Efforts to be stepped up to ensure minimum wage is met


Minister Idith Alexander said this during a recent National Assembly session when she answered employment-related questions put forward by leader of the opposition in the assembly David Pierre, Wilby Lucas, Murielle Marie and Melval Dugasse.

As many private sector companies are not paying the minimum wage – R21 per hour for workers on a contract or doing part-time and R24.20 for casual labour workers – Minister Alexander said action will be taken against them.

“My ministry will intensify its efforts to investigate companies more regularly and those caught breaking the law will be asked to rectify the issue. In cases where companies refuse or do not comply, my ministry has the power to take legal action against them. If found guilty, the employer could face fines ranging from R1,000 to R10,000. If the situation still persists, the employer could face a penalty of R200 per day for each day that he/she is guilty of breaking the law,” she said.

With 664 work places inspected since the start of the year, the minister said 34 employees have been found not to be paying minimum wage.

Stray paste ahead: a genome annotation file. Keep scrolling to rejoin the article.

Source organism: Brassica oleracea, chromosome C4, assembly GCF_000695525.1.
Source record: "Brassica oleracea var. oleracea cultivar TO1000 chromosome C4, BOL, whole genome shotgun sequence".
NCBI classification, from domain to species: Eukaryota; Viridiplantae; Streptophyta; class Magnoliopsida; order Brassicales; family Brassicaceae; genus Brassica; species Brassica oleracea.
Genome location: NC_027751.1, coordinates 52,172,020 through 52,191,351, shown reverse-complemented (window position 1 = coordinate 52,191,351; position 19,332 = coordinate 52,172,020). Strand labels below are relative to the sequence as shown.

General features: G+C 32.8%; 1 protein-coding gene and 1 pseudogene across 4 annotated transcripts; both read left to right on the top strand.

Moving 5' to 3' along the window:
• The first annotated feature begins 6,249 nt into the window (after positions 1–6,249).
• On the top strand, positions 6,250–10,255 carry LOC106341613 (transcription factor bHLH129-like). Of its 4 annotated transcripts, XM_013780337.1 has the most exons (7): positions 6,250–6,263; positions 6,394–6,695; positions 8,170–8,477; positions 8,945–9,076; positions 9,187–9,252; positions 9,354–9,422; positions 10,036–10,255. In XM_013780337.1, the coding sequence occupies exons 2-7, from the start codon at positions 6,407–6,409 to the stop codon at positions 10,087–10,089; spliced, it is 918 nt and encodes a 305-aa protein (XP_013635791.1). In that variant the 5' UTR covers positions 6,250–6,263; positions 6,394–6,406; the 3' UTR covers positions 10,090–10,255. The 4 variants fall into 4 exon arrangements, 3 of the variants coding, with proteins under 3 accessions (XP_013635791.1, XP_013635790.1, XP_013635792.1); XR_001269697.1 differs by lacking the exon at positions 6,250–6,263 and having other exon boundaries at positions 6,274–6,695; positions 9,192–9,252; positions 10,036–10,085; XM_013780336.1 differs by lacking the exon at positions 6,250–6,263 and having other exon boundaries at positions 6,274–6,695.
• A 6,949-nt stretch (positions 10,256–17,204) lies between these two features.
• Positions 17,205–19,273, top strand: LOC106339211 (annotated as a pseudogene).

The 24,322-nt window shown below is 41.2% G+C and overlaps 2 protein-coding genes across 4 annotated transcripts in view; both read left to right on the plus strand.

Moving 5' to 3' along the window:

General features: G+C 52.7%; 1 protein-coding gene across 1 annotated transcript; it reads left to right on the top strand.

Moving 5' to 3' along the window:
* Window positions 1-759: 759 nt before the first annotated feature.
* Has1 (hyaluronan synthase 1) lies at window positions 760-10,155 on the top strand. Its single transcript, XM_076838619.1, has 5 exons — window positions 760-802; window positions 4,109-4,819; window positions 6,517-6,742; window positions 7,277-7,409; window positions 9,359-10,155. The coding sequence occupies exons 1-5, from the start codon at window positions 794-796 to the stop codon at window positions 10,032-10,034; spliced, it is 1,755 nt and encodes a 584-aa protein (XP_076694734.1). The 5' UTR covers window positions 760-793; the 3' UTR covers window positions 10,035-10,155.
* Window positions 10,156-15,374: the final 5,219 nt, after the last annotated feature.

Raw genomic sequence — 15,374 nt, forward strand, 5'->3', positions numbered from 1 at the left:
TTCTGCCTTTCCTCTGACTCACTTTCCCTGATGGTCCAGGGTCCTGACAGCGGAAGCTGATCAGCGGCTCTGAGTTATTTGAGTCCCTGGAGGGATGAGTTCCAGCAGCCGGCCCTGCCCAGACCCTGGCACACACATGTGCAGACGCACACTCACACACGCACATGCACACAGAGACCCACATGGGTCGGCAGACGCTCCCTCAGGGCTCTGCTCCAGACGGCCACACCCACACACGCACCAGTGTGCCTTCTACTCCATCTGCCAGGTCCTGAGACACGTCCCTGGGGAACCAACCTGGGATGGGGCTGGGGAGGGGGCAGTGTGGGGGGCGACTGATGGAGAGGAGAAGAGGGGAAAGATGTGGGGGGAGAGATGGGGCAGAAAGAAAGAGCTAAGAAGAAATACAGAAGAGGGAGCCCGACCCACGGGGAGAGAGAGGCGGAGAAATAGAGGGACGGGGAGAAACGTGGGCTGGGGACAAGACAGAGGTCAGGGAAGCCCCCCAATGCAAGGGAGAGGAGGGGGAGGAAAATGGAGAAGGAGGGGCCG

“My ministry has already given them instructions to correct the irregularities in the salaries, and we will be inspecting their payrolls to ensure they have followed through,” she said.
Any worker who is not being paid minimum wage has the lawful right to register a case with the employment department.

Attention was also drawn to employers in the hotel industry whom the National Assembly said are deducting the employees’ money for tax from bonuses and service charge, a move which is not permissible under tax laws.

She said the labour department has not received any case – from our inspections or even from a personal complainant – of an employer deducting tax from service charge or bonuses.

“I am also making an appeal to employees to come forward and report any employer who is carrying out such mal-practices, and through our inspections of payrolls we will find if there is any such activity going on in a work place and we will get the employer to refund the worker all the money deducted.”

Minister Alexander also said her ministry recognises that the number of unemployed youths benefitting from the welfare system is a problem and that it is working on a plan to decentralise its services to be closer to young people.

“With the help of various partners, we will be working on a plan on how best to deal with the situation,” she said.

“We are also reviewing our employment schemes to give young people the opportunity to get a full-time job.”

Young people who are unemployed are however being told to consider opportunities which are already on offer, compared to waiting until something which they completely prefer comes their way.

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